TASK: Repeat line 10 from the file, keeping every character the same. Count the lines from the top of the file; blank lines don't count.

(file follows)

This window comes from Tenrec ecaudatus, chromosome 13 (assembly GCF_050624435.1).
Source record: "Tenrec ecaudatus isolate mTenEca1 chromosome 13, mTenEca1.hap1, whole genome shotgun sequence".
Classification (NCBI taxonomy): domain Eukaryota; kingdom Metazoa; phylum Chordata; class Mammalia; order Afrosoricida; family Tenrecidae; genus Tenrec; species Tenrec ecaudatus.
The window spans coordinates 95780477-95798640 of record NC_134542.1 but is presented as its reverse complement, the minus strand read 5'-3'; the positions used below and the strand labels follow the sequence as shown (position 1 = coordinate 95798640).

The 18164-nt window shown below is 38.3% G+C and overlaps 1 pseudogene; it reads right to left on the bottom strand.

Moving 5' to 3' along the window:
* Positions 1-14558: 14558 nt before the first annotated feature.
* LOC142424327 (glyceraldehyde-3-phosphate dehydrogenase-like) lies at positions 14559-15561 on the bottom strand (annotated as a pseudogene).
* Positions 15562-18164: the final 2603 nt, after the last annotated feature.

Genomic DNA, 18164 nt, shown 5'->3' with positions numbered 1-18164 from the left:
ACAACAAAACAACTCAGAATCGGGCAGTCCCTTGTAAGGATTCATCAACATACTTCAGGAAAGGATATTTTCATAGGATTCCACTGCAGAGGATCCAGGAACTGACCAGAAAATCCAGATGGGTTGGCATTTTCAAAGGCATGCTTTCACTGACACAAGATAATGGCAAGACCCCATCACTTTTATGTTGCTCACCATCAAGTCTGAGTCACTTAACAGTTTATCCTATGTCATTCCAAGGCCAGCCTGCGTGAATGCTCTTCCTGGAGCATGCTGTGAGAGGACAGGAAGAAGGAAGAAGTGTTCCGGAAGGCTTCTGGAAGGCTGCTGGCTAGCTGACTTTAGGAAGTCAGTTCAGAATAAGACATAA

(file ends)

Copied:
Genomic DNA, 18164 nt, shown 5'->3' with positions numbered 1-18164 from the left: